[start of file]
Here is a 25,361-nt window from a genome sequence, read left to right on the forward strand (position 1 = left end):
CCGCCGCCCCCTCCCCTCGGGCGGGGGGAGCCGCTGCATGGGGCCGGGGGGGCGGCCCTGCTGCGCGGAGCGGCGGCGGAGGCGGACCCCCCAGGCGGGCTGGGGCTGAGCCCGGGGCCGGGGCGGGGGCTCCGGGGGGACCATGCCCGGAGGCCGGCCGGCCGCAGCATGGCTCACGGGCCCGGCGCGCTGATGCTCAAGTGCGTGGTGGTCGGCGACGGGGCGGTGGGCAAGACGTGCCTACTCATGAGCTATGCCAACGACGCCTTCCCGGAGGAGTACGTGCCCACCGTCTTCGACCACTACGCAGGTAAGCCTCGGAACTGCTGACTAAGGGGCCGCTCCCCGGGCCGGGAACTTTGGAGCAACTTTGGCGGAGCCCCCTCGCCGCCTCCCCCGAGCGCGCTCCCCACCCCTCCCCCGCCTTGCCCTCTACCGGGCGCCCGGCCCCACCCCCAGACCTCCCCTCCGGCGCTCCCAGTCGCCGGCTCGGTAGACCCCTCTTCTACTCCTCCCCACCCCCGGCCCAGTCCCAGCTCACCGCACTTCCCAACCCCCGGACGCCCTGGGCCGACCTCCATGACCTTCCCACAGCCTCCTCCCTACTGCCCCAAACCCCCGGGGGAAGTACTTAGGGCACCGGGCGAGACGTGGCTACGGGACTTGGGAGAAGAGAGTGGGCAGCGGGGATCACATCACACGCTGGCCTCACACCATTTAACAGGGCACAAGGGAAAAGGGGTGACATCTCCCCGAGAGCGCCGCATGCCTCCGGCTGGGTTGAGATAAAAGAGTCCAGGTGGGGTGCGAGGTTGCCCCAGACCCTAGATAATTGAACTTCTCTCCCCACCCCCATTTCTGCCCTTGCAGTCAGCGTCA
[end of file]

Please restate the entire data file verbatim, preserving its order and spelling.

Here is a 25,361-nt window from a genome sequence, read left to right on the forward strand (position 1 = left end):
CCGCCGCCCCCTCCCCTCGGGCGGGGGGAGCCGCTGCATGGGGCCGGGGGGGCGGCCCTGCTGCGCGGAGCGGCGGCGGAGGCGGACCCCCCAGGCGGGCTGGGGCTGAGCCCGGGGCCGGGGCGGGGGCTCCGGGGGGACCATGCCCGGAGGCCGGCCGGCCGCAGCATGGCTCACGGGCCCGGCGCGCTGATGCTCAAGTGCGTGGTGGTCGGCGACGGGGCGGTGGGCAAGACGTGCCTACTCATGAGCTATGCCAACGACGCCTTCCCGGAGGAGTACGTGCCCACCGTCTTCGACCACTACGCAGGTAAGCCTCGGAACTGCTGACTAAGGGGCCGCTCCCCGGGCCGGGAACTTTGGAGCAACTTTGGCGGAGCCCCCTCGCCGCCTCCCCCGAGCGCGCTCCCCACCCCTCCCCCGCCTTGCCCTCTACCGGGCGCCCGGCCCCACCCCCAGACCTCCCCTCCGGCGCTCCCAGTCGCCGGCTCGGTAGACCCCTCTTCTACTCCTCCCCACCCCCGGCCCAGTCCCAGCTCACCGCACTTCCCAACCCCCGGACGCCCTGGGCCGACCTCCATGACCTTCCCACAGCCTCCTCCCTACTGCCCCAAACCCCCGGGGGAAGTACTTAGGGCACCGGGCGAGACGTGGCTACGGGACTTGGGAGAAGAGAGTGGGCAGCGGGGATCACATCACACGCTGGCCTCACACCATTTAACAGGGCACAAGGGAAAAGGGGTGACATCTCCCCGAGAGCGCCGCATGCCTCCGGCTGGGTTGAGATAAAAGAGTCCAGGTGGGGTGCGAGGTTGCCCCAGACCCTAGATAATTGAACTTCTCTCCCCACCCCCATTTCTGCCCTTGCAGTCAGCGTCA